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How to Get Rid of Mosquitoes Indoors [DIY Fast & Easy]

Mosquitoes are one of the worst outdoor pests because of the painful, itching bites they leave as they suck blood.  Mosquitoes are also carriers of serious diseases like malaria, Zika, dengue fever, and West Nile virus, which is the leading cause of mosquito-borne illness in the United States.

The best way to take refuge from mosquitoes is to head back inside, but sometimes mosquitoes can find their way into your house, leaving you vulnerable to getting bitten at all hours of the night. We’re here to tell you how to get rid of mosquitoes indoors so you can rest easy at night.

4 Steps to Get Rid of Mosquitoes Indoors

Step 1: Seal up Entry Points

Check your screens for any rips and tears, as even a small one could be letting mosquitoes in. You should also check the weatherstripping on doors, windows, and other entryways around the house. Make especially sure to check the spaces around any air condition units for gaps.

Step 2: Remove the Breeding Grounds

Mosquitoes are less likely to set up shop in your home if you don’t have mosquitoes breeding near your home, so make sure to get rid of any standing water around your home.

Mosquitoes can breed in nearly any stagnant water, even if it’s just half an inch. I’ve seen mosquitoes breed in flower pots, drip trays, old tires, even the bottom of trash cans, or turned-over trash can lids.

Dump out these sources of standing water regularly. If you have any fountains or ponds that you’d like to keep, treat the water with mosquito dunks. Mosquito dunks make it impossible for mosquito larvae to survive.

Step 3: Treat Your Exterior with Pesticide

You can also apply a residual treatment on vegetation and shaded walls nearby where mosquitoes tend to rest. There are a lot of different mosquito sprays for your yard that can help kill mosquitoes.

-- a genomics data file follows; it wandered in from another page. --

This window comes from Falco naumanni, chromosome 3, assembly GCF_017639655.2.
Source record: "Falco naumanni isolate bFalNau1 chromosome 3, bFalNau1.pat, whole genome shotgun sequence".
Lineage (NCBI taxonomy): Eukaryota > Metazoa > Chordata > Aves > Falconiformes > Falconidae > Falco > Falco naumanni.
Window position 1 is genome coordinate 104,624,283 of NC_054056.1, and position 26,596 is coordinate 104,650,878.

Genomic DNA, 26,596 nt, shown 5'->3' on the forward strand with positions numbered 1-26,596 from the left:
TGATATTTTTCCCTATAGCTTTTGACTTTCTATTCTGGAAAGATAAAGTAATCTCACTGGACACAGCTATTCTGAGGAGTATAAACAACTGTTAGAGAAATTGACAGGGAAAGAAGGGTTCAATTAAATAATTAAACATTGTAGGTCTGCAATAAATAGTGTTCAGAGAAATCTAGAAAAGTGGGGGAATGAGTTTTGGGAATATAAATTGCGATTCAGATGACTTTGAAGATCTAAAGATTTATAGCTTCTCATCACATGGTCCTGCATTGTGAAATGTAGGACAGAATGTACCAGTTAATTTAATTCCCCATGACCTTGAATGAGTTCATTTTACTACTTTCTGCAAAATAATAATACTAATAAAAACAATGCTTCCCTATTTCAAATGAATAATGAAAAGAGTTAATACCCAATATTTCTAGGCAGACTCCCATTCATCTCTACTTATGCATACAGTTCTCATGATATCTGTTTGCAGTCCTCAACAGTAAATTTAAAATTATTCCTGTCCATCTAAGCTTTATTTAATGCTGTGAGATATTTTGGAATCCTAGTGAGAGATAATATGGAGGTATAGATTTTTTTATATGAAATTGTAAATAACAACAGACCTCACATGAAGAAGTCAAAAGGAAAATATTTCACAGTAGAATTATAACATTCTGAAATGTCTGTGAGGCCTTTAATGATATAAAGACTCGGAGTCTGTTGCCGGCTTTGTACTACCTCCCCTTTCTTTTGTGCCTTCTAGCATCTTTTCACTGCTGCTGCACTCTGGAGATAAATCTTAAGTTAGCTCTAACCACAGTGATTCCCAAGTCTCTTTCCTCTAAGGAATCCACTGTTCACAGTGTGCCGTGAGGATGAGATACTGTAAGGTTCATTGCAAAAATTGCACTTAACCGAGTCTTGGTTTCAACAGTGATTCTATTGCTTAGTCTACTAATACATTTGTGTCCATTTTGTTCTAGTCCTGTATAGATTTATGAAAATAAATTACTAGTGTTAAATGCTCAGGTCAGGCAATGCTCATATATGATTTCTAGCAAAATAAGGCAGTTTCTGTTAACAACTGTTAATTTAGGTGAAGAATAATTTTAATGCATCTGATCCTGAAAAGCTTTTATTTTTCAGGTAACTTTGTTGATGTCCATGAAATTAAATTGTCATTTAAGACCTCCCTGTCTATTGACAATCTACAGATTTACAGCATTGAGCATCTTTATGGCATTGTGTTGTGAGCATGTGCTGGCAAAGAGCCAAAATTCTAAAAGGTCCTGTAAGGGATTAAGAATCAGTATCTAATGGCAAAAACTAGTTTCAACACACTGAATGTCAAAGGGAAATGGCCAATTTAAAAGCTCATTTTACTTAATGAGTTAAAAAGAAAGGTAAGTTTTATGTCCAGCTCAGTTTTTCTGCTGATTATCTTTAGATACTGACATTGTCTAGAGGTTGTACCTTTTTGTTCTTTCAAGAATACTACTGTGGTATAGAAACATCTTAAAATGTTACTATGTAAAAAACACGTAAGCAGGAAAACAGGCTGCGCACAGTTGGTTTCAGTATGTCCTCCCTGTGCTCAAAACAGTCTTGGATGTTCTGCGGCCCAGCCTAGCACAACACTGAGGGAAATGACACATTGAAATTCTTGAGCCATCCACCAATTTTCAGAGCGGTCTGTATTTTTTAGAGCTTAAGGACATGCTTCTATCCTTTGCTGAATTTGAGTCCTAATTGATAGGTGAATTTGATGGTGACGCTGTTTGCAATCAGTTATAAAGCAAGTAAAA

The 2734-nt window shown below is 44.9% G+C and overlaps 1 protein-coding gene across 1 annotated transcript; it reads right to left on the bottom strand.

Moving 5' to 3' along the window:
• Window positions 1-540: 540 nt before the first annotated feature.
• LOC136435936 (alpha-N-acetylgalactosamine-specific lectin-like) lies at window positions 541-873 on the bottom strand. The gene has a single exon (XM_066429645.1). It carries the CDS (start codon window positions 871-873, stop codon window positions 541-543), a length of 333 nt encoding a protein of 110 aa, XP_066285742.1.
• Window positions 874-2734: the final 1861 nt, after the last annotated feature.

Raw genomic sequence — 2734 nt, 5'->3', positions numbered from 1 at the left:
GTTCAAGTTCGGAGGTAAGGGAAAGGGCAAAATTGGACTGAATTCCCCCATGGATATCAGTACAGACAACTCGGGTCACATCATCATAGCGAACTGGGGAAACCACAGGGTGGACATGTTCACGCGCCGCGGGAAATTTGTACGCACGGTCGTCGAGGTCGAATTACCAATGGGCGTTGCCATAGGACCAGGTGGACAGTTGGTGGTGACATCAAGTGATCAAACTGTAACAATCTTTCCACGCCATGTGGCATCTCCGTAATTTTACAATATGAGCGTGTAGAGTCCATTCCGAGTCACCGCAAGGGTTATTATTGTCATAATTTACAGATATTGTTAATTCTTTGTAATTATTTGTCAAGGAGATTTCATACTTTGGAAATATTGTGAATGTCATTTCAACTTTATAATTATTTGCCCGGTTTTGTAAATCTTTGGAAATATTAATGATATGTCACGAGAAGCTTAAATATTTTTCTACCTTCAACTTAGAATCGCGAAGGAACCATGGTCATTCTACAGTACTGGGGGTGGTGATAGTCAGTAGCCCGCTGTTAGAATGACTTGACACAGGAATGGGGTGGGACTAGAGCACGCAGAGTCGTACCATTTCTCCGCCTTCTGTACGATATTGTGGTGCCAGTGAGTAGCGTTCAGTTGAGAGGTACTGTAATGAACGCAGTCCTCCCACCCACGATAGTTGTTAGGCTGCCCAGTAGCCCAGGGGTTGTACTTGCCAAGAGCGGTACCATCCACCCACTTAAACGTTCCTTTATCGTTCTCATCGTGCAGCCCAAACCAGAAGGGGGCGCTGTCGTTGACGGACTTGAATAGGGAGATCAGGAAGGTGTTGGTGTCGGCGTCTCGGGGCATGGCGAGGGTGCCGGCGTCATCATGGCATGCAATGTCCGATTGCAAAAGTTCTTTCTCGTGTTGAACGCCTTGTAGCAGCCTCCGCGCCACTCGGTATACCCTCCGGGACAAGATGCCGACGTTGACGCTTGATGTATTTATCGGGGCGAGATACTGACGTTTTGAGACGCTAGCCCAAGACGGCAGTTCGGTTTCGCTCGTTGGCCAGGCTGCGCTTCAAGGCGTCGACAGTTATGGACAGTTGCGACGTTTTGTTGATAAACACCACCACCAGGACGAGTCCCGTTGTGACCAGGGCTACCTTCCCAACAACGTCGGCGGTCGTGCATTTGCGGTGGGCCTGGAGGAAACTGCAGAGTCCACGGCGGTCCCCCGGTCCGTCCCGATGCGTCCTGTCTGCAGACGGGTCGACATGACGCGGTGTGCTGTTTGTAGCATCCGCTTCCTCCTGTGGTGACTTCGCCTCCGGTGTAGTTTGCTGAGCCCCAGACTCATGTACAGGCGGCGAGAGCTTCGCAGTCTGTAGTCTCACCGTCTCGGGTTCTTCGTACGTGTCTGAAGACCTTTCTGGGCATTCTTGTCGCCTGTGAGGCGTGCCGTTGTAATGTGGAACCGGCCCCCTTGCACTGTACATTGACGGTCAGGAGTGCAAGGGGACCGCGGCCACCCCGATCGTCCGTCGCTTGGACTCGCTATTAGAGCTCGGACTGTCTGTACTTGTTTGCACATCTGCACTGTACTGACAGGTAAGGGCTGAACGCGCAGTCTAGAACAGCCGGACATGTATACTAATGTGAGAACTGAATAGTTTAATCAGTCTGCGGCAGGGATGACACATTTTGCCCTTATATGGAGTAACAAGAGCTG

An exterior treatment can be crucial to your success at knocking down mosquitoes since there are some areas like ponds or lakes that you can’t treat with pesticides, or if your neighbors have standing water on their property that you can’t get rid of these treatments will help tremendously.

Step 4: Scout Out Around the House

If you have a serious mosquito problem, mosquitoes are likely breeding in your home. Just like a horror movie – the mosquitoes are coming from inside the house!

Mosquitoes breed if water is left standing for long periods. It doesn’t take a lot of water either – check your home for sources of water like overwatered houseplants or the drip trays around plants. This is the most common source of indoor mosquito larvae I see.

Plumbing leaks may also be a source of standing water. Check for water leaks under all your faucets and valves around the home. Look for any buckets or vases that may have been forgotten about that have a bit of water left in them too.

Step 5: Try a Trap

To get rid of the mosquitoes, light traps are a classic pest control strategy that takes advantage of the fact that most flying insects are attracted to light. General light traps can trap insects within them, and more specialized models like Dynatrap even incorporate a special paint coating meant to attract mosquitoes and a vacuum component that sucks mosquitoes in from the air.

Dynatrap Mosquito Trap 1/4 Acre (DT160)